Because the cohort of patients who stopped therapy is small, it is difficult to determine the factors influencing relapse. However, it is interesting to notice the different characteristics for the subset of 15 patients (Table 3). Among the patients who did not experience relapse, all were females belonging to the low-risk group according to the Sokal index. Among the eight patients who did experience relapse, seven were males and two belonged to the low-risk group according to the Sokal index. All six patients with a CCR duration of less than 2 years (median, 9 months; range, 5 to 19 months) experienced relapse. In contrast, among the nine patients with a long period of CCR before cessation of treatment (median, 60 months; range, 24 to 84 months), only two experienced relapse (P < .0001) (Fig 6). One patient with a CCR of 35 months relapsed after a few months but still had a low percentage of Ph-positive cells 6 years after cessation of IFN without any treatment. The other remained in CCR for a long period after stopping IFN but later experienced relapse. This was the same patient who was in partial hematologic remission 95 months after having stopped IFN.
Table 3. Characteristics of Patients Who Did (lost CCR) and Did Not Experience Relapse Among Those Who Stopped IFN (n = 15)
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Fig 6. Probability of remaining in CCR for the patients who were in CCR for at least 24 months (n = 7) compared with the other patients (n = 8) (P < .0001). —, CCR more than 24 months; ---, CCR less than 24 months.
IFN began to be used for the treatment of CML in the middle of the 1980s, and the follow-up for good responders is now substantial.19 It has become the treatment of choice for newly diagnosed patients in chronic-phase CML who are ineligible for allogeneic bone marrow transplantation because of their age or lack of a suitable donor. Several prospective randomized studies have shown that survival is prolonged in comparison with conventional chemotherapy.19 IFN can induce cytogenetic response, but a few patients sometimes remain in CCR for a long time. The finding of long-lasting cytogenetic remission in CML patients treated with IFN raises the question of whether this agent is actually able to cure the disease even in a minority of patients and when treatment should be stopped.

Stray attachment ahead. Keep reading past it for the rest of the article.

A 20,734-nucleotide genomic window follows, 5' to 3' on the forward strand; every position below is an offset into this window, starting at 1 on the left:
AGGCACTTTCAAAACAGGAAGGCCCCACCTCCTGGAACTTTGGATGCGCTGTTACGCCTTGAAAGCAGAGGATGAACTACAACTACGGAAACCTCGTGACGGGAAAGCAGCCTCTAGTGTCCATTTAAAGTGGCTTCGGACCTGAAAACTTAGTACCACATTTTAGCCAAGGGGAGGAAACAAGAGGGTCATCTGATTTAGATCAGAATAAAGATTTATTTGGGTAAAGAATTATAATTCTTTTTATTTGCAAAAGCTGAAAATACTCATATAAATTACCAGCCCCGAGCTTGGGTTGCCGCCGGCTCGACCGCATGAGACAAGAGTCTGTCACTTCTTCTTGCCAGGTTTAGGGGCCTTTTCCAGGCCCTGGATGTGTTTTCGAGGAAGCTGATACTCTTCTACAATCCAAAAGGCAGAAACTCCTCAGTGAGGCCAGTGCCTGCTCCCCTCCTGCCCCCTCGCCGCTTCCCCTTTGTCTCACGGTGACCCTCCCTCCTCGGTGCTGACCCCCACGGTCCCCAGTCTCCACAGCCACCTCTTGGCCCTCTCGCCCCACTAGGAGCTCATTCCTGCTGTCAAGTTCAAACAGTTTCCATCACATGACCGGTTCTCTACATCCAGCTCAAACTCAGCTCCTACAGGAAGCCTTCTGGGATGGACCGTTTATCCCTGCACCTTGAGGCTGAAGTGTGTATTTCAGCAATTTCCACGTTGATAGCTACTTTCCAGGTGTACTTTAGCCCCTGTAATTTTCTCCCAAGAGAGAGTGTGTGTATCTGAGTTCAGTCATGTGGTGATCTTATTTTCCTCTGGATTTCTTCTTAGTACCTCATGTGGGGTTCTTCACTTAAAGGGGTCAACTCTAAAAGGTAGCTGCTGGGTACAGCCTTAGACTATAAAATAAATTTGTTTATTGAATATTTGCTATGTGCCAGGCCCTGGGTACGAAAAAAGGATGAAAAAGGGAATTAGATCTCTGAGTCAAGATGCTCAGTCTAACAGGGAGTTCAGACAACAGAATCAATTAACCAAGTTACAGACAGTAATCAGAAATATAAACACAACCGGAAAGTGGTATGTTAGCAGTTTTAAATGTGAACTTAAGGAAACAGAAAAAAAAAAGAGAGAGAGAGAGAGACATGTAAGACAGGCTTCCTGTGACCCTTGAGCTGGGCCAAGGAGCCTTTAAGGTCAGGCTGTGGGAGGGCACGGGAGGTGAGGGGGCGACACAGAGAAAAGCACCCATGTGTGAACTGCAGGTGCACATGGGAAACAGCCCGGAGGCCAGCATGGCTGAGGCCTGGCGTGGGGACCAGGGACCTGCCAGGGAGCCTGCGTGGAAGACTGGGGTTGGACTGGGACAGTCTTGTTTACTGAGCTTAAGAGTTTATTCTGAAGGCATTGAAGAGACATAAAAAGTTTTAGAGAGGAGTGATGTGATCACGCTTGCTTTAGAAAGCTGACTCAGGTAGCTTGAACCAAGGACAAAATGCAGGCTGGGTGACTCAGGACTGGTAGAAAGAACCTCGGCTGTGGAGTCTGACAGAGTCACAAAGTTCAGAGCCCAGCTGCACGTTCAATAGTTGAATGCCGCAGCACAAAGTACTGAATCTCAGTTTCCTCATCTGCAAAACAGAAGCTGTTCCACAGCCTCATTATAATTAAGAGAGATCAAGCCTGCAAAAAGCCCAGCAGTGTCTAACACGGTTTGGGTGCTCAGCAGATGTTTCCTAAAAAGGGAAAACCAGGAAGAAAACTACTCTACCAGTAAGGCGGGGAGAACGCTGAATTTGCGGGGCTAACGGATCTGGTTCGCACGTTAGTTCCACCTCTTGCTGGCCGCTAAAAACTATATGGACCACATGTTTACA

Therefore, we observed 15 patients in our center who stopped IFN while they were in CCR. Among these 15 patients, we decided to stop the treatment in six because a very low level of residual disease was obtained. This was defined at molecular level by PCR but with a rather insensitive technique. Indeed, the latter was able to discriminate only one leukemic cell among 104 normal cells. Because we started follow-up of the patients more than 10 years ago, we did not modify our technique so that one sample was really comparable with another. Following-up our patients by a more recent technique such as real-time PCR would obviously be more useful.
Among the patients belonging to the low-level residual group, none experienced relapse with a follow-up of 3 years. All of these patients were in CCR for at least 24 months before stopping treatment. Among the patients who stopped for toxic reasons, only one did not experience relapse, but he had a long CCR of more than 2 years before treatment was discontinued.
These results are similar to those reported by the M.D. Anderson Cancer Center in Houston, TX. They reported 18 patients among 28 who remained in CCR with a median duration of 3.5 years (range, 1 to 10 years) after discontinuing IFN.20 However, the criterion for stopping IFN in that study was a sustained CCR of more than 1 year's duration. Recently, Hochhaus et al21 reported five of six patients in stable remission having a very low minimum residual disease analyzed by quantitative PCR who had ceased IFN therapy with a median follow-up of 67 months (range, 26 to 114 months).